acpi.sys+0x1af7c consuming 100% CPU on a core/System process consuming 100% CPU on a core RRS feed

  • General discussion

  • This appears to be a long-running, common problem with Windows 7 (and likely more recent OS versions).

    It also appears to be an on-going problem, and needs to be actually fixed by Microsoft.

    At some apparently random time after the system boots, one of the CPUs cores will become occupied at nearly 100% by a thread associated with something similar to "APCI.sys+0x1af7c".  With one core completely occupied by this thread and its associated interrupts, the whole system becomes sluggish.

    While this wild thread/interrupt series appears to be random, it is more likely to occur around the time that a cell phone is plugged or unplugged into the PC via a USB cable or possibly when using Firefox and streaming video from sources such as CNN or YouTube (it does not appear to be a problem when streaming from Netflix, Amazon, HBO, and the like).

    There are two ways to work-around this:

    1.  Reboot your machine.  The problem will come back at some point, at which time you can reboot again.  This solution harkens back to one of Bill Gates' signature accomplishments from Windows 1, where he got people to believe it was acceptable to hit the reset button on your computer multiple times a day.  Yes, the problem will keep coming back, but at least for some random period of time after you reboot your PC, it will not be sluggish.

    2.  Disable "Wake on..." features from your wired network card (not wireless network), whether or not your PC is actually connected with the wired network card.  This fix may be a permanent solution to the problem, if your PC does not need the "Wake on..." functionality--which is probably the case for most home PCs, but less likely to be the case in corporate environments where the IT infrastructure performs remote backups and updates of PCs and need to use the "Wake on..." feature to effect those backups and updates.

    Here are the steps to perform work-around #2.  Note that if you follow this procedure when your PC is in the bad state, you will see immediate results without having to reboot.  Also, if you follow this procedure, you might not want to have any other applications running so that only 1 core is being consumed and the other cores are effectively idle--this makes it easier to tell if your wild thread problem is solved:

    A.  Bring up the Device Manger (Start Menu, type "Device Manger" into the search box at the bottom of the Start Menu and hit the Enter key.  The Device Manager will start up.).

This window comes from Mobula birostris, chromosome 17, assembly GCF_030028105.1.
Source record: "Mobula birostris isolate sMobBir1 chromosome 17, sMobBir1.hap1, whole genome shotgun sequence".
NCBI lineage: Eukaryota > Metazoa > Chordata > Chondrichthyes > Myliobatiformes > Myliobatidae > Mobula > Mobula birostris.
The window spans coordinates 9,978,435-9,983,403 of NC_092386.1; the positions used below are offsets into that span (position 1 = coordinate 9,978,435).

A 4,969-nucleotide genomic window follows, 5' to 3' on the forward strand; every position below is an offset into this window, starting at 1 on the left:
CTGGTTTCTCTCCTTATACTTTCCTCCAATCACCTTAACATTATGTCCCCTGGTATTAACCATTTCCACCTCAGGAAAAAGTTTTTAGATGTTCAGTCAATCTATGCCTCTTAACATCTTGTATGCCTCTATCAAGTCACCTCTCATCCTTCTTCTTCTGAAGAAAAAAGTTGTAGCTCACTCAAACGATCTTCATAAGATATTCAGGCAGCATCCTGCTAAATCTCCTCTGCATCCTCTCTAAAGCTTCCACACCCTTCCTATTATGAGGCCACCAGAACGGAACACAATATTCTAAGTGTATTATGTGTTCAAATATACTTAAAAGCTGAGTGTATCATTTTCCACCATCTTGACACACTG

B.  In the Device Manager Window, scroll down to find the "Network adapters" entry, and click on the "+" icon to expand the list of adapters.

    C.  Find the wired network adapter.  There may be several network adapters listed.  The wireless adapters will have 'wireless' in their name, and some will have 'Virtual' in their names--those can be ignored.  There should be only one or two network devices without "wireless" or "Virtual" in their names.  An example might be "Intel(R) Ethernet Connection I217-LM", but there are many different models of network adapters, so yours will likely be some other name.

    D.  Right-click on your wired network adapter and select "Properties".

    E.  In the Properties dialog, select the tab labeled "Power Management".

    F.  Find the Options labeled similar to "Wake on...", which might include "Wake on Magic Packet", "Wake on Pattern Match", "Wake on Magic Packet from power off state".  These are likely in a box titled "Wake on LAN".

    G.  Uncheck all of the "Wake on..." options.

    H. Click on "OK" (or "Apply").

    If you are performing this procedure while the wild thread is eating up one of your CPUs cores, you should immediately see the CPU use on that core drop to zero.  By immediately, I mean within 5 seconds of clicking on "OK".  You do not need to reboot to see the wild thread go back to idle.

    Note that this fix has had no ill effect on my PC since doing it, whether I'm using the wired network or wireless network card.

    Since this fixed the problem for me (and hundreds of other people as well), and since this problem comes on randomly, it is pretty clear that this is a software bug in the System process and/or the wired network driver (since the wild thread happens no matter which wired network card is in the PC), and this is clearly a problem that Microsoft should be able to fix.  It's embarrassing that this problem has been around since at least 2009 (over 6 years!).  It's likely some sort of stuck/unclear interrupt, and I can't believe it's that difficult to find and fix.

    • Changed type ZigZag3143x Saturday, January 16, 2016 11:49 AM Not a question in sight
    Friday, January 15, 2016 6:33 PM

All replies

  • Hi Iclif,

    Thank you for your question.

    By this issue, we suggest you update BIOS to check if the issue persist, we could refer to the following link:


    Best Regard,

    Jim Xu

    Please remember to mark the replies as answers if they help, and unmark the answers if they provide no help. If you have feedback for TechNet Support, contact tnmff@microsoft.com.

    Jim Xu
    TechNet Community Support

    Monday, January 18, 2016 8:59 AM
  • =) Thank you so much typing this out!!, for me it worked hopefully for others too. The key was to disable LAN connection wake, simple, but only when you find it lol. (especially if you are not using LAN to anything :o )

    • Edited by MakTomi Saturday, April 20, 2019 7:31 PM
    Saturday, April 20, 2019 7:30 PM